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Chapter 7: The Mental Body and the Bodies of Awareness and Bliss

Remember two things. Firstly, I told you that the physical body is a gross body; behind it exists the energy body, and behind that exists the mental body. The energy body is the bridge between the physical and the mental body. Prana, the breath, is the connecting link between the two. That is why when breathing stops the physical body is left here and the mental body starts on a new journey. In death only the physical body disintegrates, not the mental body. Only when a person is enlightened is the mental body dissolved. When a man dies only his physical body dies, not his mental body; and that mental body starts on a new journey with all its old patterns. The mind searches for a new body and again finds a womb, and it receives the new body in the same way and creates almost the same old structure.

The connecting link between the two is the vital breath. Hence when a man becomes unconscious, we don’t pronounce him dead - even if he remains in a coma for months we don’t say that he is dead. But if the breathing stops we immediately regard him as dead because the connection between the body and the mind is broken.

And remember, with breathing the relationship between mind and the body changes every moment. When you are angry the rhythm of your breathing changes immediately; when you have a sexual desire the rhythm of your breathing changes; when you are relaxed the rhythm of your breathing changes. If your mind is disturbed, then too the rhythm of your breathing changes; if your body is disturbed, then too the rhythm of your breathing changes. The rhythm of your breathing is changing continuously with changes in the body or mind. That is why those who can truly master the rhythm of breathing achieve a profound mastery over mind and body.

In Japan, small babies are taught to relax their breathing whenever anger arises, because anger cannot be relaxed directly. You can suppress it but you cannot relax it, and the anger which is suppressed will again erupt some day, today or tomorrow, and perhaps with more venom in it. In Japan, children are told to relax their breathing if they feel angry, because when the breathing becomes relaxed the anger that has arisen in the mind does not reach to the physical body; without the bridge of the breathing that is impossible. And if it does not reach the physical body, then neither suppression nor expression is needed. If it remains in the mind it will slowly dissipate, if it reaches the physical body it is beyond your control. There are ways to dissipate it in the mind. But the physical body is a very gross thing. If it catches something, then it can only be either suppressed or expressed. If you express it that creates a problem, if you suppress it then it creates complexes within the body.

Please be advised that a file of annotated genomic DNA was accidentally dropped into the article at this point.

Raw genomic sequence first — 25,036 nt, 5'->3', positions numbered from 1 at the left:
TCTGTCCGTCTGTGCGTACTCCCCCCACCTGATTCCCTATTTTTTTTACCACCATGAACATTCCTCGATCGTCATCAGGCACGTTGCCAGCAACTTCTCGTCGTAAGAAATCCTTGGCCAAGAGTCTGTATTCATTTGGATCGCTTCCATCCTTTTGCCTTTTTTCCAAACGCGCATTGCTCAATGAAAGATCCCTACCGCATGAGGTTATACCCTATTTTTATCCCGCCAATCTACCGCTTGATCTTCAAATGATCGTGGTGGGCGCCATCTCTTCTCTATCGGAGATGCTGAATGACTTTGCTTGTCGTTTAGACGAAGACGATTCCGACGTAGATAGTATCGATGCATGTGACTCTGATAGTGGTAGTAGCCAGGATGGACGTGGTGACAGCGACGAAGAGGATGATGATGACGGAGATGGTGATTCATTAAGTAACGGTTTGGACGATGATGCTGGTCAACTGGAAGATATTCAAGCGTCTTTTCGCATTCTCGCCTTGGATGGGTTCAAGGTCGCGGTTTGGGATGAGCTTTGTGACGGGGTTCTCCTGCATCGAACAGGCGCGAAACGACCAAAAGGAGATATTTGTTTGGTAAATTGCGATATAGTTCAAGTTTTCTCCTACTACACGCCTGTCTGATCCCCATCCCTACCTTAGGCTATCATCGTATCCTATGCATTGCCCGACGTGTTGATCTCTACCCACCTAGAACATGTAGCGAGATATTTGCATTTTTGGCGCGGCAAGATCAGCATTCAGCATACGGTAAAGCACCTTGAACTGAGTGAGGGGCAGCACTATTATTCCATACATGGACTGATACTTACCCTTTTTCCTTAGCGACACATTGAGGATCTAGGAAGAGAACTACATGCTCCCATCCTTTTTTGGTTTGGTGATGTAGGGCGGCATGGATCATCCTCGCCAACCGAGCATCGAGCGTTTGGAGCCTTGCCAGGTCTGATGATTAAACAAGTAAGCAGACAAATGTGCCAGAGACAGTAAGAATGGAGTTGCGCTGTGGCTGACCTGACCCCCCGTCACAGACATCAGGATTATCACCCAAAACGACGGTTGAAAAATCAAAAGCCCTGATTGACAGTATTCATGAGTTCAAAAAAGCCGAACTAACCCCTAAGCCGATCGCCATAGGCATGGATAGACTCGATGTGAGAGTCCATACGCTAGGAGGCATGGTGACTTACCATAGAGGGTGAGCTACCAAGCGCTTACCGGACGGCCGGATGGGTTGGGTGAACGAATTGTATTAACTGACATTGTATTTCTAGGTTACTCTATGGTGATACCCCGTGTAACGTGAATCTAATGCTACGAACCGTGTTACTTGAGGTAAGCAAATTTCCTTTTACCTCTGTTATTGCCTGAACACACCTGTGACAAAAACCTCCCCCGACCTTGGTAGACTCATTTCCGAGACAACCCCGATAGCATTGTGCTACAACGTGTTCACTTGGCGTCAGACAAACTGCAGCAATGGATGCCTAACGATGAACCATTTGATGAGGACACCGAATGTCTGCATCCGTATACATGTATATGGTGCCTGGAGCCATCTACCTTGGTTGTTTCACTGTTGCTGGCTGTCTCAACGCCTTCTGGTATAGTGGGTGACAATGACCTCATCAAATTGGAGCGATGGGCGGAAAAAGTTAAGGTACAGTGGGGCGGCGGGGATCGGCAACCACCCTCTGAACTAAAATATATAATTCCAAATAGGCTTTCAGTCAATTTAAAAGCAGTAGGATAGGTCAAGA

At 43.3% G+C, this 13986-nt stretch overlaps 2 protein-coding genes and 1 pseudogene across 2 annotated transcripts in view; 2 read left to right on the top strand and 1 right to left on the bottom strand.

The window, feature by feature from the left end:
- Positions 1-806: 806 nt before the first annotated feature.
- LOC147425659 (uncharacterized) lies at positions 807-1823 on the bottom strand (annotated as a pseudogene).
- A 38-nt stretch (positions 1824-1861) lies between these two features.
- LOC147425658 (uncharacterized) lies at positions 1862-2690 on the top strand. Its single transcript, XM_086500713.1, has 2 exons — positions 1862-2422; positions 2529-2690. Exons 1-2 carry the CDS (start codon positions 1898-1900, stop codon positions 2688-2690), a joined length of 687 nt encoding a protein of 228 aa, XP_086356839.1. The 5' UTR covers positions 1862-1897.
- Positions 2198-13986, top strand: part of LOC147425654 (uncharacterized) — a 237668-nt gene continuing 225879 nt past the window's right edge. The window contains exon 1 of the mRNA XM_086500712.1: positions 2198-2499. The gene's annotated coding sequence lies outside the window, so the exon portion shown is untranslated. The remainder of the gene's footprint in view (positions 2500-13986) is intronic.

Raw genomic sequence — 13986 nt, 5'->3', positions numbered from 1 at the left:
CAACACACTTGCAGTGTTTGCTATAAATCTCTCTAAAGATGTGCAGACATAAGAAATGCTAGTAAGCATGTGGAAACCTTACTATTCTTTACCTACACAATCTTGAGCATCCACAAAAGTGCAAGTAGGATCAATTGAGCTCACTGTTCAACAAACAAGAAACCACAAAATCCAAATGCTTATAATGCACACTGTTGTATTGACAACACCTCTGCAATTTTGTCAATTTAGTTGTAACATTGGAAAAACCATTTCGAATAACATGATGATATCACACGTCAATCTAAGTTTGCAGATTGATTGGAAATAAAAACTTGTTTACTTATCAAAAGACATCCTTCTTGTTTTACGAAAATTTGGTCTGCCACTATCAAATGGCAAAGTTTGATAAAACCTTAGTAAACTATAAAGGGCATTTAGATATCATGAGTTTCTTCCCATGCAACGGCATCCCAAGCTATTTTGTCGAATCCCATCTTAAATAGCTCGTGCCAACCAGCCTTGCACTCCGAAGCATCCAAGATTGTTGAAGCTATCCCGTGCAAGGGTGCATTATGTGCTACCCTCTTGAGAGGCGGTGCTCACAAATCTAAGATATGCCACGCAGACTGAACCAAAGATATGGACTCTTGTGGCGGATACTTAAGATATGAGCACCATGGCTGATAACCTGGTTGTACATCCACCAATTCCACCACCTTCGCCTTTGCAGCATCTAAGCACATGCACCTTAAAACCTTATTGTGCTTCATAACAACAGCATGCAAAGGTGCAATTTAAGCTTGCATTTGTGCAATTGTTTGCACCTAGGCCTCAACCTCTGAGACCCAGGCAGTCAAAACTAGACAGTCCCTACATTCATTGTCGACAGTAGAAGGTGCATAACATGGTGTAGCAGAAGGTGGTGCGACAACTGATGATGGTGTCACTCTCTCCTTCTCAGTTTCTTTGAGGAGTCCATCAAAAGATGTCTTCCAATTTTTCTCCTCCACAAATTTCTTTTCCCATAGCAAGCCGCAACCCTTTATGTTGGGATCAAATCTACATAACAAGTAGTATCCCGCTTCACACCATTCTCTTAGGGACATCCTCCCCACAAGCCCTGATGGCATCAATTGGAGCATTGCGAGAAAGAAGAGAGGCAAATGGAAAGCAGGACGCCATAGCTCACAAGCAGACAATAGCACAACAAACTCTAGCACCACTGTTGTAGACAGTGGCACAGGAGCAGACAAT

A great American psychologist named Wilhelm Reich died some time ago. After lifelong experiments on his patients, he found that when one attempts to suppress anger, the anger settles in the physical body in the form of knots. And strangely enough he discovered that he could make someone angry just by pressing those knots. After a lifelong study of patients’ bodies, if he felt that the disease they had was due to suppressed anger, he would press those parts in the body where he thought the anger might have accumulated and the person would become immediately enraged. Someone else might never become angry if these same places were pressed, but that particular patient would burn with anger for no reason; there was no provocation from outside, and no apparent reason.

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